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Feather River Bulletin
Quincy, California
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January 6, 2010     Feather River Bulletin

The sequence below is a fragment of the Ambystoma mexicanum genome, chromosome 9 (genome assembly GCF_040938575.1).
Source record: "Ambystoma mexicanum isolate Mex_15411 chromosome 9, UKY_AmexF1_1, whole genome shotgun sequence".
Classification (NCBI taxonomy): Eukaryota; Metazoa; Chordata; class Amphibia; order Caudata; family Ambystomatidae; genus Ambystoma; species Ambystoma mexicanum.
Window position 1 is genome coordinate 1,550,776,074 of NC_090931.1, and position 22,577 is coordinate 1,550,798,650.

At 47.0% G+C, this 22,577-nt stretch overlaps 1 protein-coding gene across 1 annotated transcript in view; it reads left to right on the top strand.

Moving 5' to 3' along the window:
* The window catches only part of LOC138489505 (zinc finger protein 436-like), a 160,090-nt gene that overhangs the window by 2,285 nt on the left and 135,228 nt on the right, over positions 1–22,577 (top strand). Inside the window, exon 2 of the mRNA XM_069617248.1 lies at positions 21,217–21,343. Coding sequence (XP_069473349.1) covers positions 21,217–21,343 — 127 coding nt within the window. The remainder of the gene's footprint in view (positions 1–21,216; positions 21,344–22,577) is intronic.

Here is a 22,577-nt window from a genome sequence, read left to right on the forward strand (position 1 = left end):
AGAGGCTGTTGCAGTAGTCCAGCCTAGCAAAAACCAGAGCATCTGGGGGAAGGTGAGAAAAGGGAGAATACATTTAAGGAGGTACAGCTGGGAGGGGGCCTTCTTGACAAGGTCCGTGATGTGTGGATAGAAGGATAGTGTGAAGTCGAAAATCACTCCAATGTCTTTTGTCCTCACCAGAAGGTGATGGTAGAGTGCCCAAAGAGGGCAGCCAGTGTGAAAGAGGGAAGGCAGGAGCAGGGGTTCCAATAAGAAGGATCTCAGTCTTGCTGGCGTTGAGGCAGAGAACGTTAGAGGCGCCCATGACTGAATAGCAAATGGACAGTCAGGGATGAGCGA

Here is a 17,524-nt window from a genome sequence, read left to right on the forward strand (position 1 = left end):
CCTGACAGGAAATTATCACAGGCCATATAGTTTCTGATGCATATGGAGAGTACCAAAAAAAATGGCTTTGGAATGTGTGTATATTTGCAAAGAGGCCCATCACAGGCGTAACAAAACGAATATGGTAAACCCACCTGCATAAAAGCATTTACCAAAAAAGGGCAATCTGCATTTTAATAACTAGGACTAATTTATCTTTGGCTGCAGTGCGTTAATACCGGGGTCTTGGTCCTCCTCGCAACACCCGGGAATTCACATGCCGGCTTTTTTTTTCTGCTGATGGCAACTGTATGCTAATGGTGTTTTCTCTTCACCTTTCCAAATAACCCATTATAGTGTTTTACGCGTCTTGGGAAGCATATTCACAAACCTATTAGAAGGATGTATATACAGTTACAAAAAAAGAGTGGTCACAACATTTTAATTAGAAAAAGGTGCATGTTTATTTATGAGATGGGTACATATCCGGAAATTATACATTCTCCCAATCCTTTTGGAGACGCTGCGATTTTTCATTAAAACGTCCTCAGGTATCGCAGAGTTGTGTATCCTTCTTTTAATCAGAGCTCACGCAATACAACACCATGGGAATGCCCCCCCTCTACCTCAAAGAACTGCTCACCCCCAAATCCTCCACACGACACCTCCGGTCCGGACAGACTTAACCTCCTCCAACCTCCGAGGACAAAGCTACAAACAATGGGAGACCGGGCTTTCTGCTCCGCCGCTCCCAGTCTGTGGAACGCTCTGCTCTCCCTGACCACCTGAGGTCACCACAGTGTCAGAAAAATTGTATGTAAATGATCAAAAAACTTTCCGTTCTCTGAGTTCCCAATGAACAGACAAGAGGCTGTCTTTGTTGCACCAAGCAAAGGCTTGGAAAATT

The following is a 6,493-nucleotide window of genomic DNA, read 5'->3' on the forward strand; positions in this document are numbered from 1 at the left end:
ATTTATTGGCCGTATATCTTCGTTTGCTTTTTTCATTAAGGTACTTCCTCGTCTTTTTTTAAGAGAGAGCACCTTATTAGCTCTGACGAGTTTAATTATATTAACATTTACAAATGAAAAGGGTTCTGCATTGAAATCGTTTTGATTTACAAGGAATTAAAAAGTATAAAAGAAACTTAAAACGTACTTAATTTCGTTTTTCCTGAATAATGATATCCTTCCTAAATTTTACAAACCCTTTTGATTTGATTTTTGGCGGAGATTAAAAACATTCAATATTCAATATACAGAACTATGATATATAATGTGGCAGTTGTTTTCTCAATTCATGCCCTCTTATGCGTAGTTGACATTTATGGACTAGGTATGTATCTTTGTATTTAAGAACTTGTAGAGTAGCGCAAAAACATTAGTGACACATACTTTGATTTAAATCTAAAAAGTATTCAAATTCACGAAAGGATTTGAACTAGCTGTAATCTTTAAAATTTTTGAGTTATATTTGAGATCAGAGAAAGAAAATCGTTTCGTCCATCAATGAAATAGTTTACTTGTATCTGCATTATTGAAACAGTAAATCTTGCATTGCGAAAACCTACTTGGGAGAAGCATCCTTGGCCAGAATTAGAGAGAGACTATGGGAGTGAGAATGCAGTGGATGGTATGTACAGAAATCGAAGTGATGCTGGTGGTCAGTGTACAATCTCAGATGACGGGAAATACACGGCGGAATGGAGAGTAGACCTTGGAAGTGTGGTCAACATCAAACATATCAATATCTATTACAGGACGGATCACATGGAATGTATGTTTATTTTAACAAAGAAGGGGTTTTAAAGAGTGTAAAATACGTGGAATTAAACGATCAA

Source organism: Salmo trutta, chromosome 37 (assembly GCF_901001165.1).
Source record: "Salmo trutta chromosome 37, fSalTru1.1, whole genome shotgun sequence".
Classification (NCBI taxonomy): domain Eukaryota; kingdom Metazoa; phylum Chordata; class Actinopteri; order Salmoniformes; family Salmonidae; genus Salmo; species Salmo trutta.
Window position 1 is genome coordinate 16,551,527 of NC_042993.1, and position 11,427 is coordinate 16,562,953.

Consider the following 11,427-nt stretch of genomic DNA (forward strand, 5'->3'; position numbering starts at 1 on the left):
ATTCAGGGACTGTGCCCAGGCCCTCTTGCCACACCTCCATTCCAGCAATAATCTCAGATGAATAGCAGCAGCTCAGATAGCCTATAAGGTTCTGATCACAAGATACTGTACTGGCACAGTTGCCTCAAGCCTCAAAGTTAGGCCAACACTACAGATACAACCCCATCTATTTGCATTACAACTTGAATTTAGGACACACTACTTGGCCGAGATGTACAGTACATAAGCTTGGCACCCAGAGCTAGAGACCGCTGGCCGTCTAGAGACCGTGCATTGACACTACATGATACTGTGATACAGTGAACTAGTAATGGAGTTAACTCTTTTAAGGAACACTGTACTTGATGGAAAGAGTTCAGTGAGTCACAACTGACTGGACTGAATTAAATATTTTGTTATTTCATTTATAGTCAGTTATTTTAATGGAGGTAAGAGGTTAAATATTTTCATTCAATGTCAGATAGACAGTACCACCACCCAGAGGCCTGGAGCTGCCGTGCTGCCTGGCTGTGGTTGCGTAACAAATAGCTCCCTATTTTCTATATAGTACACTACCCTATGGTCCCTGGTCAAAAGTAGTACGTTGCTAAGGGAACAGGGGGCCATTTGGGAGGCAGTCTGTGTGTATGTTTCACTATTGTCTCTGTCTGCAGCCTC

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FEATHER RIVER Vol. 143, No. 22 cy and Surrounding Areas Since 1866 50 CENTS County settles suit for $230,000 Joshua Sebold Staff Writer jseboid@plumasnews.com The Plumas County Board of Supervisors re- cently approved a $230,000 settlement with former county employee Tim Ball, stemming from his layoff in 2005 and the subsequent 2008 closing of the county's alcohol and drug depart- ment, where Ball worked. Ball agreed to dismiss any lawsuits, allegations or complaints, including those filed with Equal Employ- ment Opportunity Commis- sion and the Department of Fair Employment and Hous- ing, against the county ex- cept for workers' compensa- tion claims. The settlement also indi- cated Ball discharged the county from any other lia- bility or obligations' from the time he was employed to the date of the settlement. The settlement stressed Ball could never work for the county again: "Ball See Settle, page 8A Blue moon over Quincy Blue moon over a pink mountain in Quincy marks the end of the old year, the first such moon on New Year's Eve since 1980. Babies born this year will have to wait until 2028 for a repeat performance. Photo by Linda Satchwell SPI to re-open Loyalton co-gen } :' Diana Jorgenson Portola Editor djorgenson@plumasnews.com Sierra Pacific Industries announced last week that it will reopen its Loyalton co- generation plant, now known as a biomass electri- cal power plant, Jan. 4. "SPI has resolved contrac- tual issues with its power purchaser, allowing the plant to begin operations in early January," said plant manager Jim Turner. "We will be bringing more fuel to the plant and will make an effort to call em- ployees back to work who were terminated." Turner spent last week get- ting the plant ready to re- open: snow plowing, clearing the scales and fixing breaks from the last cold spell. The Loyalton facility closed for repairs in Septem- ber. Instead of reopening in November, it closed alto- gether, citing poor economic conditions, and laid off 19 employees. Sierra County Supervisor See Re-open, page 8A Po-tola wants full EIR for reCycling plant Diana Jorgenson Portola Editor djorgenson@plumasnews.com Intermountain Disposal's materials recovery facility has begun the county's per- mitting process with an ap- plication to building and planning services requesting a special use permit for the MRF. Rebecca Herrin, senior planner for the county, in turn, has solicited comment and recommendations from a number of interested parties and agencies, including the city of Portola, regarding whether "an environmental impact report or a negative declaration should be pre- pared." The city held a special meeting,Dec. 22 to discuss the subject and to agree on a response in time to meet the county's Jan. 5 deadline for responses. The application for a spe- cial use permit requests ap- proval to construct the pro- ject at two locations: 73836 Delleker Rd., where IMD's maintenance shop is also lo- cated, and 74260 Humbug Lane. The parcels are near, but not adjacent to, the present transfer station. Plans are to locate the MRF on Dellek- er Road and an outdoor storage area for large appli- ances and other items on Humbug Lane. Both parcels are already zoned heavy industrial. Owners of Intermountain Disposal, Ricky and Candice Ross, propose to build a facil- ity that is open to the public and processes solid waste to remove recyclable materials, such as cardboard, 'metals, mixed newspapers, plastics and wood, from the waste stream and reduce the amount going to landfills. The remainder would be hauled to Lockwood, Nev., as is currently the case. The Rosses anticipate the facility will process material seven days per week, 24 hours per day. They expect to require three employment shifts, each with 12 person crews. The 53,000-square-foot building will house elevated conveyor lines where recy- clables will be processed and baled for the commodities market. The application points out there is a 100-year floodplain associated with Humbug Creek, but the storage area does not occupy that portion of the property. Other activities on that parcel will include sorting metals and wood, particular- ly construction debris. IMP intends to close the current transfer station when the project is complete, as the MRF will replace the facility. Accordingly, the company does not anticipate an increase in public traffic, estimated to be 17 trips per day. However, since the facility hopes to process solid waste from all parts of the county, IMP anticipates vehicles us- irig the roads to the MRF will increase to 24 trips per day when the facility is complete. At the special meeting of the city council, planner Karen Downs and City Attor- ney Steve Gross led the dis- cussion and narrated the history of the project. John Kolb, Plumas County Department of Public Works, also attended to offer com- ments from the county's per- spective. "The main thrust (of the MRF) is to meet the state of California's demands that we increase our amount of di- version from the solid waste stream," he said. Council member Bill Kennedy wanted to know whether Quincy's solid waste would be re-routed through the Delleker MRF and long- hauled to Lockwood from there. See Recycle, page 8A Slice of Plumas passes with Stanley Young Former judge Stanley C. "Spike" Young, Jr. Mike Taborski Publisher mtaborski@plumasnews.com Former judge Stanley C. Young Jr., "Spike" as he was most commonly known, died peacefully in his sleep Jan. 1, 2010 in Reno, leaving the county with a lifelong legacy of both professional and com- munity service. He was 84. He leaves behind his wife of 31 years, Louise, and seven children. Young's life was a slice of Plumas County history. His grandfather, John C. Young, owned and operated several businesses and a dairy in In- dian Valley in the 1660s, after he and two of his brothers migrated from Canada to stake their claim during the Gold Rush. Young's Market in Taylorsville carries the family name. As a youngster, Young's fa- ther, Stanley Sr., worked at the family dairy. Eventually, Young Sr. obtained his law degree and began practicing in Quincy. After graduating from Quincy High School in 1944 and San Jose State in 1948 with a degree in history, Young Jr., who always ad- mired and respected his fa- ther, also decided to pursue a career in law and went on to earn his degree from Hast- ings School of Law in 1952. After passing the state bar exam, Young returned to Quincy in 1958 to establish what became a distinguished career as an attorney, prose- cutor and Plumas County Su- perior Court judge. He started out as a partner in a law firm with his father until 1964, when Young Sr. began phasing himself out of the practice. About that same time, Young Jr. was offered and accepted a position as deputy district attorney and was subsequently elected the county's district attorney in 1965. While serving as Plumas County's DA, Young prose- cuted the case involving George Parell, who was ac- cused of arson in the infa- mous fire at the historic Quincy Hotel. Young often lamented to friends that it was a trial he felt he should never have lost and one, as it turned out, he would never forget. In 1969, Young Jr. was ap- pointed Plumas County Su- perior Court judge by then- Gov. Ronald Reagan, suc- ceeding Bertram Janes, who was appointed to the Third District Court of Appeals. Judge Young presided over the court running unop- posed for re-election every six years until 1989, when he felt it was time to step aside and let someone a little younger take his place. That paved the way for what be- came the county's first con- tested election for judge. But Young, who was quot- ed once as saying he loved the "fascinating dilemma law presents," wasn't quite ready to completely retire, so he spent the next two decades as a sitting assignment judge, mediator and arbitrator. He told friends his last and most daunting trial a few years ago took him to Mendocino County to preside over a gruesome 1986 murder involving four members of the Hells Angels who were ultimately convicted. Young's list of accomplish- ments was long and impres- sive. He was very active in the community. Rarely was there a public or private event where he wasn't asked See Young, page 8A INSIDE THIS WEEK Winter's beauty Scenics of the season. See page 1B Learning his chops Plumas man earns his black belt. See page 1C